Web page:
No. 18350, ‘A’ Company, 13th Battalion, Royal Irish Rifles
Killed in action on Friday 1 September 1916 (aged 21)
Ration Farm (La Plus Douve) Annexe, Belgium (Grave III. B. 10)
Bangor and District War Memorial
Royal British Legion (Bangor Branch) Memorial Plaque
Comrades of the Great War (Bangor Branch) Album in North Down Museum
Conlig Orange Hall
First Bangor Presbyterian Church
In some records his surname is spelt McNare, in others MaNeer, in others Maneer, in others Minair and in others Menair.
Robert McNair was born on 26 September 1894 in the townland of Ballyree and he was a son of Martha McNair who was working as a housekeeper when Robert was born.
Martha McNair herself was born on 6 December 1877 in Ballyree and she was a daughter of Alexander and Ann (Annie) McNair (nee Cook, sometimes Cooke) who were married on 16 May 1876 in Newtownards Parish Church of Ireland Church (St Mark’s). Alexander McNair, a labourer from Bangor, was a son of William McNair, a labourer. Annie McNair (nee Cook, sometimes Cooke) from Ballyree was a daughter of Thomas Cook, a labourer.
Annie Cooke had at least three other children:
Alexander Minair Cooke (born 30 April 1865 in Ballyree)
Agnes Mulholland Cooke (born 15 September 1868 in Ballyree)
Martha Maneer (born 18 November 1873 in Ballyree; died 13 October 1874)
Agnes Mulholland Cooke Maneer and James Gamble were married on 23 September 1887 in Ballygilbert Presbyterian Church. James Gamble, a minor and a labourer from Conlig was a son of James Gamble, a grocer. Agnes Maneer, a minor from Ballyree was a daughter of Alexander Maneer, a labourer. James and Agnes Gamble had at least two children, both of whom were baptised in Conlig Presbyterian Church – Alexander Gamble (born 24 August 1888 in Conlig) and Martha Gamble (born 20 July 1890 in Conlig).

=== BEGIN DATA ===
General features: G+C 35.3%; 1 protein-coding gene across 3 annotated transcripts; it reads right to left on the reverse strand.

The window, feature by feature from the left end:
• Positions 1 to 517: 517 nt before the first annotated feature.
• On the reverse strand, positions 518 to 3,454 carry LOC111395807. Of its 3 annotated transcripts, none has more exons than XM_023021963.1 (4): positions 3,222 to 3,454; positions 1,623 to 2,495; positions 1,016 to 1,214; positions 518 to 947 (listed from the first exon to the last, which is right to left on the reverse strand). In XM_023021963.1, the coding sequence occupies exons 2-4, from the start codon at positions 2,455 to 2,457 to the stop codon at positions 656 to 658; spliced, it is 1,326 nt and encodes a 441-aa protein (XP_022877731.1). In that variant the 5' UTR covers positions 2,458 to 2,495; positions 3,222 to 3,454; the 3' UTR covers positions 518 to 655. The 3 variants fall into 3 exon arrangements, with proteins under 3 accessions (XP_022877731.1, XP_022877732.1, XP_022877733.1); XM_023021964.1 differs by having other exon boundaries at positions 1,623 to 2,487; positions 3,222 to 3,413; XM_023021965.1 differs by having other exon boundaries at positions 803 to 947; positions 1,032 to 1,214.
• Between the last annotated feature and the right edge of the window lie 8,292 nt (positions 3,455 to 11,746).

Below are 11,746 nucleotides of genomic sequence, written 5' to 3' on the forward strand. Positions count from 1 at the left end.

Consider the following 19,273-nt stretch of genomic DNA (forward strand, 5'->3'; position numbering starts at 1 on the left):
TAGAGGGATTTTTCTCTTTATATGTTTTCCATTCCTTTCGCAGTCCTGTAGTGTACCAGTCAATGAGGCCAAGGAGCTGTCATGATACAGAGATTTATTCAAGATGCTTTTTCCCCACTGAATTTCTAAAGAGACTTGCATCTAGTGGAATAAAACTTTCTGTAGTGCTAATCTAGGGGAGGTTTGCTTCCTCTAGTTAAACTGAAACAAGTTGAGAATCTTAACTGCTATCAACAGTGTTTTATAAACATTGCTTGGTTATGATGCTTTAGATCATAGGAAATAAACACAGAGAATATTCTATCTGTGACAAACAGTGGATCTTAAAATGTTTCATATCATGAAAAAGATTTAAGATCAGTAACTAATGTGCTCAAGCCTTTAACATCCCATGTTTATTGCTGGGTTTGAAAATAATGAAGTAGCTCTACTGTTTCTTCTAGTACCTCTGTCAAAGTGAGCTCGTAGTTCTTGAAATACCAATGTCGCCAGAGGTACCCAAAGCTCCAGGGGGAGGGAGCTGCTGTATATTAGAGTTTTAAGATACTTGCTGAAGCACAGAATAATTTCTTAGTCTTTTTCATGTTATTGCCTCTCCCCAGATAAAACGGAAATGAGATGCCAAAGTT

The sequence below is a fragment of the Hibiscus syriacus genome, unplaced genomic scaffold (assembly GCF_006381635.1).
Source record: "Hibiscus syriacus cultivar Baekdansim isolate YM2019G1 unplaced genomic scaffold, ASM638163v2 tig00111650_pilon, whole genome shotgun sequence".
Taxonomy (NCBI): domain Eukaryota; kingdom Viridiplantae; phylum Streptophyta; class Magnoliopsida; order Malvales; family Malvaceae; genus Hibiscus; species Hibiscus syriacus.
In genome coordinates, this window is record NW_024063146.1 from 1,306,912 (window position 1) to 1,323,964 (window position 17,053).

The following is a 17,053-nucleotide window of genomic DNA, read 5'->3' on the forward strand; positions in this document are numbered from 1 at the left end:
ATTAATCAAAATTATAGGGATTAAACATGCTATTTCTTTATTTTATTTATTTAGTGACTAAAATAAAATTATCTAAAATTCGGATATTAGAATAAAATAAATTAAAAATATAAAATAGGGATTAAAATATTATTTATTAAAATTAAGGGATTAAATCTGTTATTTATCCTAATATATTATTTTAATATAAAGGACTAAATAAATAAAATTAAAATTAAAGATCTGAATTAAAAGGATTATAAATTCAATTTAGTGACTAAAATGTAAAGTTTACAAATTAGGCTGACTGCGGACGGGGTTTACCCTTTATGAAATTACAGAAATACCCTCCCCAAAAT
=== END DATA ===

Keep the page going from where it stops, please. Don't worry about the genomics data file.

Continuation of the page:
In 1901 Robert McNair and his mother, Martha McNair, were living in Ballyree with Martha’s parents, Alexander and Annie McNair.
Martha McNair and Thomas Connolly (sometimes Conally, sometimes Conolly) were married on 15 August 1902 in Ballygilbert Presbyterian Church. Martha McNair from Primacy, Bangor was a daughter of Alexander McNair. Thomas Connolly, a labourer from Ballymagee, Bangor was a son of Hamilton Connolly, a labourer. Agnes and James Gamble were the witnesses at their wedding.
The Connolly family lived in the townland of Ballyree.
Robert McNair’s mother Martha and his stepfather Thomas Connolly had five children, all of whom were baptised in First Bangor Presbyterian Church:
Annie Sophia (born 10 May 1903 in Ballyree)
Agnes Jane (born 12 December 1905 in Ballyree)
Mary Elizabeth (born 27 August 1910 in Ballyree)
James Alexander (born 16 September 1914 in Ballyree)
Robert McNair (born 17 October 1916 in Ballyree; Robert McNair Connolly was named after his half-brother, Rifleman Robert McNair (No. 18350) who had been killed in action some seven weeks earlier)
The Connolly family lived in Ballyree and in 1911 Robert McNair and his step-father, Thomas Connolly, were both working as general labourers.
Robert McNair enlisted in Bangor, he served with the 13th Battalion Royal Irish Rifles in 108th Brigade of the 36th (Ulster) Division and he was 21 when he was killed in action at Curry Avenue, Messines on 1 September 1916.
Rifleman Robert McNair (No. 18350) was buried in Ration Farm (La Plus Douve) Annexe, Belgium and there is an inscription on his CWGC headstone:
Until The Day Break
Rifleman Robert McNair (No. 18350) is commemorated on Bangor and District War Memorial; on the Royal British Legion (Bangor Branch) Memorial Plaque; in the Comrades of the Great War (Bangor Branch) Album in North Down Museum; in Conlig Orange Hall and in First Bangor Presbyterian Church.